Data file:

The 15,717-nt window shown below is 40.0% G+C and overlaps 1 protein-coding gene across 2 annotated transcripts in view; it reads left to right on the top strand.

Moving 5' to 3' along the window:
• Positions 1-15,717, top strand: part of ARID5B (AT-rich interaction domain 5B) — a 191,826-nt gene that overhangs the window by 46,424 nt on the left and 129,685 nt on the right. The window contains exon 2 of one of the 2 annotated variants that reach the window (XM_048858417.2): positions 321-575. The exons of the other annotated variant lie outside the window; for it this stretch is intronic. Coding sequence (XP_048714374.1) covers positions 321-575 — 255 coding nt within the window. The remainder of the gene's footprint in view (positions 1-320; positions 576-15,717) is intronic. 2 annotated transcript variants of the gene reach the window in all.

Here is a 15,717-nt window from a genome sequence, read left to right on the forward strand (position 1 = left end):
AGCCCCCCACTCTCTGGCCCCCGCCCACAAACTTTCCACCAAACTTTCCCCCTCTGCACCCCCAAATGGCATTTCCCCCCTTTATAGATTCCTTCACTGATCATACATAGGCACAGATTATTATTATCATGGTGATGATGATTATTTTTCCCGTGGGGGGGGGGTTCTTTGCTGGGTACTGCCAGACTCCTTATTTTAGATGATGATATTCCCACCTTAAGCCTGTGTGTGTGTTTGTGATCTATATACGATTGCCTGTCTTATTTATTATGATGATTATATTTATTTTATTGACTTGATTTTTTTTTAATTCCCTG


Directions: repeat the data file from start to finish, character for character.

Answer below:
The 15,717-nt window shown below is 40.0% G+C and overlaps 1 protein-coding gene across 2 annotated transcripts in view; it reads left to right on the top strand.

Moving 5' to 3' along the window:
• Positions 1-15,717, top strand: part of ARID5B (AT-rich interaction domain 5B) — a 191,826-nt gene that overhangs the window by 46,424 nt on the left and 129,685 nt on the right. The window contains exon 2 of one of the 2 annotated variants that reach the window (XM_048858417.2): positions 321-575. The exons of the other annotated variant lie outside the window; for it this stretch is intronic. Coding sequence (XP_048714374.1) covers positions 321-575 — 255 coding nt within the window. The remainder of the gene's footprint in view (positions 1-320; positions 576-15,717) is intronic. 2 annotated transcript variants of the gene reach the window in all.

Here is a 15,717-nt window from a genome sequence, read left to right on the forward strand (position 1 = left end):
AGCCCCCCACTCTCTGGCCCCCGCCCACAAACTTTCCACCAAACTTTCCCCCTCTGCACCCCCAAATGGCATTTCCCCCCTTTATAGATTCCTTCACTGATCATACATAGGCACAGATTATTATTATCATGGTGATGATGATTATTTTTCCCGTGGGGGGGGGGTTCTTTGCTGGGTACTGCCAGACTCCTTATTTTAGATGATGATATTCCCACCTTAAGCCTGTGTGTGTGTTTGTGATCTATATACGATTGCCTGTCTTATTTATTATGATGATTATATTTATTTTATTGACTTGATTTTTTTTTAATTCCCTG